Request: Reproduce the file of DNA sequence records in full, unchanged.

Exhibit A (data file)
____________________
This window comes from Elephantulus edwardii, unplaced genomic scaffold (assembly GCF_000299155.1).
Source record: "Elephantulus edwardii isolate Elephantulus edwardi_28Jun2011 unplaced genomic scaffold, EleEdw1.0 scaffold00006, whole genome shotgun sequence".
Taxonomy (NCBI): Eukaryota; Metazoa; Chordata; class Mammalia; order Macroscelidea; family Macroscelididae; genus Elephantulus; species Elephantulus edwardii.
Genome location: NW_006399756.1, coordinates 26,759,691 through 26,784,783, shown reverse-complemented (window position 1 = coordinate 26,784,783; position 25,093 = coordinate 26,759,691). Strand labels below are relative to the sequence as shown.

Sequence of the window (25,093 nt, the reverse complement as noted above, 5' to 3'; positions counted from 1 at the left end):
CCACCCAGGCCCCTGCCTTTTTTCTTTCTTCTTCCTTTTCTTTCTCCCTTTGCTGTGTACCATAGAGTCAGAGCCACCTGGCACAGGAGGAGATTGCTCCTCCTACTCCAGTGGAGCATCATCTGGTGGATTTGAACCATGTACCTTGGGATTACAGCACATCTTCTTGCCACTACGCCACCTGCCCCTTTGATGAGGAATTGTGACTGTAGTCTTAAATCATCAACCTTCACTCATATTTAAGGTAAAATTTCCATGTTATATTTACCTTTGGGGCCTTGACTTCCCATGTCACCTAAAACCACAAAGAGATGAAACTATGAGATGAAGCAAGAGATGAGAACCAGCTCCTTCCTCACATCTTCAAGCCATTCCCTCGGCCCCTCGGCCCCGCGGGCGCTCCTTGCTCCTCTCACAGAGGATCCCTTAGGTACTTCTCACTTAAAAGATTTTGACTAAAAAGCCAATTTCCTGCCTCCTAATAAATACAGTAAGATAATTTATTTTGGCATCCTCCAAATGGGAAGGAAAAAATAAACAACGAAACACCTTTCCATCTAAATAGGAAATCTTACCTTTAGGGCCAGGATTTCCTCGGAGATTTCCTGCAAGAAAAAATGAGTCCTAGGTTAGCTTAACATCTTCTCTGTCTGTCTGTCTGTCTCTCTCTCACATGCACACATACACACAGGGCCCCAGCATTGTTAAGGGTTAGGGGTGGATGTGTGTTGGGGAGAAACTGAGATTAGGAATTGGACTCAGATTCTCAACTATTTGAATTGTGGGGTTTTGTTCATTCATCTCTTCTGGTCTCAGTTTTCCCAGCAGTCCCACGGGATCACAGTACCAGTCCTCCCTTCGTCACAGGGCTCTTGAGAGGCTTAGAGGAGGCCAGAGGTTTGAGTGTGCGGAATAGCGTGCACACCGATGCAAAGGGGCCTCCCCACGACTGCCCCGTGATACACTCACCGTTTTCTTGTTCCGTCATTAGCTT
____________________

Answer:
This window comes from Elephantulus edwardii, unplaced genomic scaffold (assembly GCF_000299155.1).
Source record: "Elephantulus edwardii isolate Elephantulus edwardi_28Jun2011 unplaced genomic scaffold, EleEdw1.0 scaffold00006, whole genome shotgun sequence".
Taxonomy (NCBI): Eukaryota; Metazoa; Chordata; class Mammalia; order Macroscelidea; family Macroscelididae; genus Elephantulus; species Elephantulus edwardii.
Genome location: NW_006399756.1, coordinates 26,759,691 through 26,784,783, shown reverse-complemented (window position 1 = coordinate 26,784,783; position 25,093 = coordinate 26,759,691). Strand labels below are relative to the sequence as shown.

Sequence of the window (25,093 nt, the reverse complement as noted above, 5' to 3'; positions counted from 1 at the left end):
CCACCCAGGCCCCTGCCTTTTTTCTTTCTTCTTCCTTTTCTTTCTCCCTTTGCTGTGTACCATAGAGTCAGAGCCACCTGGCACAGGAGGAGATTGCTCCTCCTACTCCAGTGGAGCATCATCTGGTGGATTTGAACCATGTACCTTGGGATTACAGCACATCTTCTTGCCACTACGCCACCTGCCCCTTTGATGAGGAATTGTGACTGTAGTCTTAAATCATCAACCTTCACTCATATTTAAGGTAAAATTTCCATGTTATATTTACCTTTGGGGCCTTGACTTCCCATGTCACCTAAAACCACAAAGAGATGAAACTATGAGATGAAGCAAGAGATGAGAACCAGCTCCTTCCTCACATCTTCAAGCCATTCCCTCGGCCCCTCGGCCCCGCGGGCGCTCCTTGCTCCTCTCACAGAGGATCCCTTAGGTACTTCTCACTTAAAAGATTTTGACTAAAAAGCCAATTTCCTGCCTCCTAATAAATACAGTAAGATAATTTATTTTGGCATCCTCCAAATGGGAAGGAAAAAATAAACAACGAAACACCTTTCCATCTAAATAGGAAATCTTACCTTTAGGGCCAGGATTTCCTCGGAGATTTCCTGCAAGAAAAAATGAGTCCTAGGTTAGCTTAACATCTTCTCTGTCTGTCTGTCTGTCTCTCTCTCACATGCACACATACACACAGGGCCCCAGCATTGTTAAGGGTTAGGGGTGGATGTGTGTTGGGGAGAAACTGAGATTAGGAATTGGACTCAGATTCTCAACTATTTGAATTGTGGGGTTTTGTTCATTCATCTCTTCTGGTCTCAGTTTTCCCAGCAGTCCCACGGGATCACAGTACCAGTCCTCCCTTCGTCACAGGGCTCTTGAGAGGCTTAGAGGAGGCCAGAGGTTTGAGTGTGCGGAATAGCGTGCACACCGATGCAAAGGGGCCTCCCCACGACTGCCCCGTGATACACTCACCGTTTTCTTGTTCCGTCATTAGCTT